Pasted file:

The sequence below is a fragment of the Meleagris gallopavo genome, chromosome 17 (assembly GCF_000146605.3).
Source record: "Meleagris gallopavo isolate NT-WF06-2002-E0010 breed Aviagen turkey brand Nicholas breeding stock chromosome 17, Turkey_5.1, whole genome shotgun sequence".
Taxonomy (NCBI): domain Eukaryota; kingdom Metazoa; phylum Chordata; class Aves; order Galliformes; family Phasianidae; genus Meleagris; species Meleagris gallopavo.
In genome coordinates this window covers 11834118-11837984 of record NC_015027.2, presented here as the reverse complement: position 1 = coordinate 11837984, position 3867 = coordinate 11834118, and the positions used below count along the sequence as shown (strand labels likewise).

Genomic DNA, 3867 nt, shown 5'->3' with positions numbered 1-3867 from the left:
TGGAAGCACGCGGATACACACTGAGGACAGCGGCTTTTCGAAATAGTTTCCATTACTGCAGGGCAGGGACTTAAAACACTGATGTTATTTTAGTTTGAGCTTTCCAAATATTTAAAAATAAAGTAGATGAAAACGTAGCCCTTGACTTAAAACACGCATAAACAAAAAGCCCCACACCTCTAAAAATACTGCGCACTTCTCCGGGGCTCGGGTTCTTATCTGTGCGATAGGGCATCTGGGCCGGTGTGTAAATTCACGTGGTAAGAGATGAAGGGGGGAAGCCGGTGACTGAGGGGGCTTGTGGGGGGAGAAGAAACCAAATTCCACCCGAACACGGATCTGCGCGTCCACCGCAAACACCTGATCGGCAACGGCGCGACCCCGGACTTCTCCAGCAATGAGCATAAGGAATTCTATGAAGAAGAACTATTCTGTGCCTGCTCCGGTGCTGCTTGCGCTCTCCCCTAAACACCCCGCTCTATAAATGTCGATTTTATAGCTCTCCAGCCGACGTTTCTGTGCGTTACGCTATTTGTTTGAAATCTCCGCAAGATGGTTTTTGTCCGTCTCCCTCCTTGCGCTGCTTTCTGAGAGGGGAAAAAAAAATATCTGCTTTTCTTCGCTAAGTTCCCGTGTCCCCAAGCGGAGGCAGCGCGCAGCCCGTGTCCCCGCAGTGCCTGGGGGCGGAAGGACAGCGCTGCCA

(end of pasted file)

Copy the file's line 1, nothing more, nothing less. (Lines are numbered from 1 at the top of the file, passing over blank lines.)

The sequence below is a fragment of the Meleagris gallopavo genome, chromosome 17 (assembly GCF_000146605.3).